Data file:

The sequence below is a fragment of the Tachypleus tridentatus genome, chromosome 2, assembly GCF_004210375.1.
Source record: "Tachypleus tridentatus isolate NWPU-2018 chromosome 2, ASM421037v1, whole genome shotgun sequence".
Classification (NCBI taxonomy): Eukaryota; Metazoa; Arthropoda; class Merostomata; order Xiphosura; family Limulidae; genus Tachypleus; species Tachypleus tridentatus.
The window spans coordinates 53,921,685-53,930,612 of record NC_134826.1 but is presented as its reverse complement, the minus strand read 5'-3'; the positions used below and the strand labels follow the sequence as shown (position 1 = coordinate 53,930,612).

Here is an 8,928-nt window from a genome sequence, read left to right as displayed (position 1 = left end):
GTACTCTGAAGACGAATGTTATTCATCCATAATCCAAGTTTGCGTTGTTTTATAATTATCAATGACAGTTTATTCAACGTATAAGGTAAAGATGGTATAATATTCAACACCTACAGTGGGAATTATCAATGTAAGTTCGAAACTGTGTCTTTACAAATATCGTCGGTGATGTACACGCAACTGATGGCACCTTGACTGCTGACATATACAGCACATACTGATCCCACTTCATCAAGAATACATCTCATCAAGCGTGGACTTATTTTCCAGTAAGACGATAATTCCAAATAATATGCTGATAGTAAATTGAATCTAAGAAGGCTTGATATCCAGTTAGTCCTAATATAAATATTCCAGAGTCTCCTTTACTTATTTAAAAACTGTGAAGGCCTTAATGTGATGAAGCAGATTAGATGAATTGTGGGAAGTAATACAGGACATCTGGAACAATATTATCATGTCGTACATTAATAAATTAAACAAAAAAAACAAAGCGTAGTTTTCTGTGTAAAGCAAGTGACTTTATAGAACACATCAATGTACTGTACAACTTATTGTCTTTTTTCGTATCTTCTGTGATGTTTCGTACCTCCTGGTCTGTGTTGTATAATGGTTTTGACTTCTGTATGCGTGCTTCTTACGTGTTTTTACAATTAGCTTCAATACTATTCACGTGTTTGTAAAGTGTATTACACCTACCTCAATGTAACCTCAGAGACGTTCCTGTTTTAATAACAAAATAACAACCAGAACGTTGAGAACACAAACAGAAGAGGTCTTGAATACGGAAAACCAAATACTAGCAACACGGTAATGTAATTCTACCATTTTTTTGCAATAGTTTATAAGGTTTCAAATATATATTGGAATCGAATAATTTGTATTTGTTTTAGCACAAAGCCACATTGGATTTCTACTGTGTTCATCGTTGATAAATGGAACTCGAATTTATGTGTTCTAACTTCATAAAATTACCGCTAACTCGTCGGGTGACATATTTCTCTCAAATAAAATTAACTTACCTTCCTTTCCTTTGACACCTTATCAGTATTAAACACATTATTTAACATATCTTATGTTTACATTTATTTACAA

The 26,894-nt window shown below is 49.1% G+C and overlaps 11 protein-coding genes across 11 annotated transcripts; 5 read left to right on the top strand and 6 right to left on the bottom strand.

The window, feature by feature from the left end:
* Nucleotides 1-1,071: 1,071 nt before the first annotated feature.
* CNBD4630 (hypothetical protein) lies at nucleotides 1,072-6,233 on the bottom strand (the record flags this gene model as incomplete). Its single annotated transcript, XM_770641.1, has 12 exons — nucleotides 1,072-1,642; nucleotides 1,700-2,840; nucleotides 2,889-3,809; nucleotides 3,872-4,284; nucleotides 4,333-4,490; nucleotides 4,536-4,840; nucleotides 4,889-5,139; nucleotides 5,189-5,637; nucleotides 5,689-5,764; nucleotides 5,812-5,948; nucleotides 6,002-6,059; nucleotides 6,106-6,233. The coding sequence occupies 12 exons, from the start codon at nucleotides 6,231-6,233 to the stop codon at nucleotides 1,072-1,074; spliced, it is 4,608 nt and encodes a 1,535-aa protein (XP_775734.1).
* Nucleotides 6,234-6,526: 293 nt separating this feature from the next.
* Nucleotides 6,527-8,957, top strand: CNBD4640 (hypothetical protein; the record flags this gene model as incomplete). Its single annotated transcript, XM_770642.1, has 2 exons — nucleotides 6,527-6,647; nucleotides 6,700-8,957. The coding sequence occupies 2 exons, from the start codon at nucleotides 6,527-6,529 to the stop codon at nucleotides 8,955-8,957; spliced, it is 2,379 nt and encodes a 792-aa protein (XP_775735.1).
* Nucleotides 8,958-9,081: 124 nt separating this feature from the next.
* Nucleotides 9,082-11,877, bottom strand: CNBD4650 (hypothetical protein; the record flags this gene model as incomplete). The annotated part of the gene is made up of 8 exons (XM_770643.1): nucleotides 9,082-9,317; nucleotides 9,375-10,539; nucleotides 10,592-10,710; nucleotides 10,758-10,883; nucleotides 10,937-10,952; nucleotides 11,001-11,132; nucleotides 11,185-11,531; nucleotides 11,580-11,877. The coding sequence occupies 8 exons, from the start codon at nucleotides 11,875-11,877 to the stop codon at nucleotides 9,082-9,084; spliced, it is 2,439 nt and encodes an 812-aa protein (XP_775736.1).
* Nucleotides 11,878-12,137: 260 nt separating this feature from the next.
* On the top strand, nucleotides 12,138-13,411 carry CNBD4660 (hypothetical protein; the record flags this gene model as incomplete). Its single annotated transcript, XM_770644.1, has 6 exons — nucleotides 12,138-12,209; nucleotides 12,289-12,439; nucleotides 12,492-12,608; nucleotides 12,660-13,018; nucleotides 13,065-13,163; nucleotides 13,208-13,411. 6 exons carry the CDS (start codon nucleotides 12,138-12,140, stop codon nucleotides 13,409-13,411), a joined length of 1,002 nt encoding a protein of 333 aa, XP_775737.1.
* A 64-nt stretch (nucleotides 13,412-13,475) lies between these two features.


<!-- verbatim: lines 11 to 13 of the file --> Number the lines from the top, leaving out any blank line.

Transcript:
* Nucleotides 6,234-6,526: 293 nt separating this feature from the next.
* Nucleotides 6,527-8,957, top strand: CNBD4640 (hypothetical protein; the record flags this gene model as incomplete). Its single annotated transcript, XM_770642.1, has 2 exons — nucleotides 6,527-6,647; nucleotides 6,700-8,957. The coding sequence occupies 2 exons, from the start codon at nucleotides 6,527-6,529 to the stop codon at nucleotides 8,955-8,957; spliced, it is 2,379 nt and encodes a 792-aa protein (XP_775735.1).
* Nucleotides 8,958-9,081: 124 nt separating this feature from the next.